The Invention of Wings

by Sue Monk Kidd (Viking)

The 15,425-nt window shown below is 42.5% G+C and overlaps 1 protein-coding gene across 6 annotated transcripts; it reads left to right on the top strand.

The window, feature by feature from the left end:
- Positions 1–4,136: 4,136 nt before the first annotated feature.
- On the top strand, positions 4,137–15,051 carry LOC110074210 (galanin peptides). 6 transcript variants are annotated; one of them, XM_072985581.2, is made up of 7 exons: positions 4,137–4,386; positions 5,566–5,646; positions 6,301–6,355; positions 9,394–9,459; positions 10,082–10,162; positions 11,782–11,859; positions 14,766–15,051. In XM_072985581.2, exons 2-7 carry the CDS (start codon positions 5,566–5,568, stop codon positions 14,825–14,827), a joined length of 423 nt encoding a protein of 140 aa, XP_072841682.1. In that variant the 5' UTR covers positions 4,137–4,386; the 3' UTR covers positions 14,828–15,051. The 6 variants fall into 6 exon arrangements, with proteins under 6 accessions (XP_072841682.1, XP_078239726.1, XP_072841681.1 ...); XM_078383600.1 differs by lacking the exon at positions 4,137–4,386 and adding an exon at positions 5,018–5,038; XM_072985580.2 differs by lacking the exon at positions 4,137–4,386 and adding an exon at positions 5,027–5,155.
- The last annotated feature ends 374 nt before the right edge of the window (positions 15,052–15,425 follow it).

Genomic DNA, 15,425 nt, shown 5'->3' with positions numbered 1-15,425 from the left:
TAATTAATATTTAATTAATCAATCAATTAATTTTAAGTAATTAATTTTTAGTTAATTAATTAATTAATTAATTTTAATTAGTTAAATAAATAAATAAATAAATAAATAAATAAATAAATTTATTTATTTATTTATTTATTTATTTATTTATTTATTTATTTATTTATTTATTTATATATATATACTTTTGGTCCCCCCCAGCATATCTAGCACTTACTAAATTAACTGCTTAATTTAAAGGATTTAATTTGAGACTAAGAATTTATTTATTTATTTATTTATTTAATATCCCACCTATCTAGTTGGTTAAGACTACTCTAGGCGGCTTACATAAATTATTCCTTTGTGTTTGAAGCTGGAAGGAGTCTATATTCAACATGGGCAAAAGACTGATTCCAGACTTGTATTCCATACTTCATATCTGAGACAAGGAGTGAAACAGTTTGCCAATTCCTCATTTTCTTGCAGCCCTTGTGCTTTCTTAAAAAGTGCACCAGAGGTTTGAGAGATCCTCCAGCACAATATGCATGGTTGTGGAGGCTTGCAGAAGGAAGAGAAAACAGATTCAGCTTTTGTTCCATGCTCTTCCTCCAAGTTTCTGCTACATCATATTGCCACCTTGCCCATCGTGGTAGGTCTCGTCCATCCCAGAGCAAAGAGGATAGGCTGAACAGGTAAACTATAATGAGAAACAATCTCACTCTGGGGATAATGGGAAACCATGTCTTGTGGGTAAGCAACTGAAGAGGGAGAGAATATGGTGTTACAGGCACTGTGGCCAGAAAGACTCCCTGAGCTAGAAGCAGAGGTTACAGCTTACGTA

Sue Monk Kidd's first crack at racial tensions in 2003's The Secret Life of Bees was set in '64 South Carolina and one of the most affecting books I fell in love with as a teenager. So, of course, her newest Oprah-approved re-imagining of the lives of the famous abolitionist Grimke sisters was top of my list. Monk Kidd takes liberties with details of Sarah Grimke's life, and creates a fictional character, slave Hetty "Handful" to carry the brunt of emotional burden in early nineteenth-century Charleston where slavery is the tried and true way of life. The novel begins on Sarah's 11th birthday when she's given Handful to her as a gift and tries to refuse it, as you can probably guess, that doesn't go over so well. What follows is a tentative and tumultuous friendship that gives rise to Sarah's life-calling of strident activism. At its best, The Invention of Wings is powerful, brutal and important. Unfortunately, Monk Kidd's portrayal of Sarah lacks the emotional intensity of Handful's terrifying upbringing and for that leaves the novel quietly unbalanced, but almost great.

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